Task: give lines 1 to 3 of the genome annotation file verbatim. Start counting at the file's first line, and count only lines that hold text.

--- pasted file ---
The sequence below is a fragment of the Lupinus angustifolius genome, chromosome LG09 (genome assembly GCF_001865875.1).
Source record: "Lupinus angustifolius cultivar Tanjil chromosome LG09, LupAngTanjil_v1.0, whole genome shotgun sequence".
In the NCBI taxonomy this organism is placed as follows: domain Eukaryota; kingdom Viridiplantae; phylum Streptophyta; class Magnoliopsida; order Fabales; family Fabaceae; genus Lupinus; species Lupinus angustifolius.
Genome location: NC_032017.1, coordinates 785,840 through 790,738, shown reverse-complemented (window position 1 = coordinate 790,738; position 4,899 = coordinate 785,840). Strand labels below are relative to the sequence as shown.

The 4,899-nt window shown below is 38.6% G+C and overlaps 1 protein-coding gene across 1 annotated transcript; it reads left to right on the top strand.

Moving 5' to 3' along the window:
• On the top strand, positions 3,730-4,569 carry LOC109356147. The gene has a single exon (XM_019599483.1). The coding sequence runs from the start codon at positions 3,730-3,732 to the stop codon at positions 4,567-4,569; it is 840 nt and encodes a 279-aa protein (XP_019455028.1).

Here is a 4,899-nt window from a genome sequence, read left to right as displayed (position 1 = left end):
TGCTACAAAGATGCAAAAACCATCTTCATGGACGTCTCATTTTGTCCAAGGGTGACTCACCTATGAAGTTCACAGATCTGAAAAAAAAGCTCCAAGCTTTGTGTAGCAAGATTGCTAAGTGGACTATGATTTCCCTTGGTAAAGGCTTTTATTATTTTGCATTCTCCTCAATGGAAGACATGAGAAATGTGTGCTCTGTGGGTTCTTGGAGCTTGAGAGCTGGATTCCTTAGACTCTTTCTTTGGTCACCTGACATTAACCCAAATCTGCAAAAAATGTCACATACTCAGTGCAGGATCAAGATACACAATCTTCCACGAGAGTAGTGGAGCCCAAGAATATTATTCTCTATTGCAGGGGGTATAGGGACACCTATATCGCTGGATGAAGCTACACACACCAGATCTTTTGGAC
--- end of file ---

The sequence below is a fragment of the Lupinus angustifolius genome, chromosome LG09 (genome assembly GCF_001865875.1).
Source record: "Lupinus angustifolius cultivar Tanjil chromosome LG09, LupAngTanjil_v1.0, whole genome shotgun sequence".
In the NCBI taxonomy this organism is placed as follows: domain Eukaryota; kingdom Viridiplantae; phylum Streptophyta; class Magnoliopsida; order Fabales; family Fabaceae; genus Lupinus; species Lupinus angustifolius.